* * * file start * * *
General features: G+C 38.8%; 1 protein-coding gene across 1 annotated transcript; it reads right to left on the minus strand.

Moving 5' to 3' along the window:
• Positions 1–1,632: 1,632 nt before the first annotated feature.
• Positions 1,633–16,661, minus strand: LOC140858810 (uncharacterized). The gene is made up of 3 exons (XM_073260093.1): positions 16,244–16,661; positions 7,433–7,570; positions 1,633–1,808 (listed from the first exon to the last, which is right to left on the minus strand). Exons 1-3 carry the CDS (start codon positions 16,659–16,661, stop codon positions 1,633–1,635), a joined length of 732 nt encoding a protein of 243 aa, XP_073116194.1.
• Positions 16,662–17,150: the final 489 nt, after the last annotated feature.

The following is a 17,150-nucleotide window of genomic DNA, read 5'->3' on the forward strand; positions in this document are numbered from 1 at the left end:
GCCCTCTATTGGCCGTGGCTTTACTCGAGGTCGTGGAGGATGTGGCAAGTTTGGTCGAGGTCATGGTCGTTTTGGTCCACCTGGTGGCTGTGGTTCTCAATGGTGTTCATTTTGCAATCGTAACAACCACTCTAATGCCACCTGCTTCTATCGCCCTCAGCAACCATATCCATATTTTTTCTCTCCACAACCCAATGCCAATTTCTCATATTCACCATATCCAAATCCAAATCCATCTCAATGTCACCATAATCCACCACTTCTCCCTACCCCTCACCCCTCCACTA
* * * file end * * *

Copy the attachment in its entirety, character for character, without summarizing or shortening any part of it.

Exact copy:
General features: G+C 38.8%; 1 protein-coding gene across 1 annotated transcript; it reads right to left on the minus strand.

Moving 5' to 3' along the window:
• Positions 1–1,632: 1,632 nt before the first annotated feature.
• Positions 1,633–16,661, minus strand: LOC140858810 (uncharacterized). The gene is made up of 3 exons (XM_073260093.1): positions 16,244–16,661; positions 7,433–7,570; positions 1,633–1,808 (listed from the first exon to the last, which is right to left on the minus strand). Exons 1-3 carry the CDS (start codon positions 16,659–16,661, stop codon positions 1,633–1,635), a joined length of 732 nt encoding a protein of 243 aa, XP_073116194.1.
• Positions 16,662–17,150: the final 489 nt, after the last annotated feature.

The following is a 17,150-nucleotide window of genomic DNA, read 5'->3' on the forward strand; positions in this document are numbered from 1 at the left end:
GCCCTCTATTGGCCGTGGCTTTACTCGAGGTCGTGGAGGATGTGGCAAGTTTGGTCGAGGTCATGGTCGTTTTGGTCCACCTGGTGGCTGTGGTTCTCAATGGTGTTCATTTTGCAATCGTAACAACCACTCTAATGCCACCTGCTTCTATCGCCCTCAGCAACCATATCCATATTTTTTCTCTCCACAACCCAATGCCAATTTCTCATATTCACCATATCCAAATCCAAATCCATCTCAATGTCACCATAATCCACCACTTCTCCCTACCCCTCACCCCTCCACTA